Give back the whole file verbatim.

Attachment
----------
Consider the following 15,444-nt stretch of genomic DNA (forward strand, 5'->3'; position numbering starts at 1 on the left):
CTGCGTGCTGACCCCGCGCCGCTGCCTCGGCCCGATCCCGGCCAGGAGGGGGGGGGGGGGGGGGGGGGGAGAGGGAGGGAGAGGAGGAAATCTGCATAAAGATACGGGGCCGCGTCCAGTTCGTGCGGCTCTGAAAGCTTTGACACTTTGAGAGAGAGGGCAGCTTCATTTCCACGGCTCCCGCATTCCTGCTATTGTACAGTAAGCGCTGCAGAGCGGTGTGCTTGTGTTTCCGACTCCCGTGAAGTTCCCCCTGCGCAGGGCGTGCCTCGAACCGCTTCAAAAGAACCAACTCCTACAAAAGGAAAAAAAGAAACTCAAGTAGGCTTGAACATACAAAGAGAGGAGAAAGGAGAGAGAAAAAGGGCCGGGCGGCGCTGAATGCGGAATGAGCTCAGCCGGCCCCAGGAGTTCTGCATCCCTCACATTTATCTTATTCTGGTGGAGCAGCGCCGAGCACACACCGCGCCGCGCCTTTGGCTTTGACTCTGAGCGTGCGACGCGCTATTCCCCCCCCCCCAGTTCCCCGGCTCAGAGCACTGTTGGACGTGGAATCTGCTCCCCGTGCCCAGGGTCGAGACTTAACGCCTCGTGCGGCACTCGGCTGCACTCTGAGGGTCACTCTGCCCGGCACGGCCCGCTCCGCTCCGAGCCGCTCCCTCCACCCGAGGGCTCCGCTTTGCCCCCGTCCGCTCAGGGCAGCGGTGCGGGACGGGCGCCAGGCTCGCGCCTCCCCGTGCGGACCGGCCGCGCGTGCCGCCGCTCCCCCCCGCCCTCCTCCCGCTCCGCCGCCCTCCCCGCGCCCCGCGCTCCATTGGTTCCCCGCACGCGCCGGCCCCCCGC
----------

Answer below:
Consider the following 15,444-nt stretch of genomic DNA (forward strand, 5'->3'; position numbering starts at 1 on the left):
CTGCGTGCTGACCCCGCGCCGCTGCCTCGGCCCGATCCCGGCCAGGAGGGGGGGGGGGGGGGGGGGGGGAGAGGGAGGGAGAGGAGGAAATCTGCATAAAGATACGGGGCCGCGTCCAGTTCGTGCGGCTCTGAAAGCTTTGACACTTTGAGAGAGAGGGCAGCTTCATTTCCACGGCTCCCGCATTCCTGCTATTGTACAGTAAGCGCTGCAGAGCGGTGTGCTTGTGTTTCCGACTCCCGTGAAGTTCCCCCTGCGCAGGGCGTGCCTCGAACCGCTTCAAAAGAACCAACTCCTACAAAAGGAAAAAAAGAAACTCAAGTAGGCTTGAACATACAAAGAGAGGAGAAAGGAGAGAGAAAAAGGGCCGGGCGGCGCTGAATGCGGAATGAGCTCAGCCGGCCCCAGGAGTTCTGCATCCCTCACATTTATCTTATTCTGGTGGAGCAGCGCCGAGCACACACCGCGCCGCGCCTTTGGCTTTGACTCTGAGCGTGCGACGCGCTATTCCCCCCCCCCCAGTTCCCCGGCTCAGAGCACTGTTGGACGTGGAATCTGCTCCCCGTGCCCAGGGTCGAGACTTAACGCCTCGTGCGGCACTCGGCTGCACTCTGAGGGTCACTCTGCCCGGCACGGCCCGCTCCGCTCCGAGCCGCTCCCTCCACCCGAGGGCTCCGCTTTGCCCCCGTCCGCTCAGGGCAGCGGTGCGGGACGGGCGCCAGGCTCGCGCCTCCCCGTGCGGACCGGCCGCGCGTGCCGCCGCTCCCCCCCGCCCTCCTCCCGCTCCGCCGCCCTCCCCGCGCCCCGCGCTCCATTGGTTCCCCGCACGCGCCGGCCCCCCGC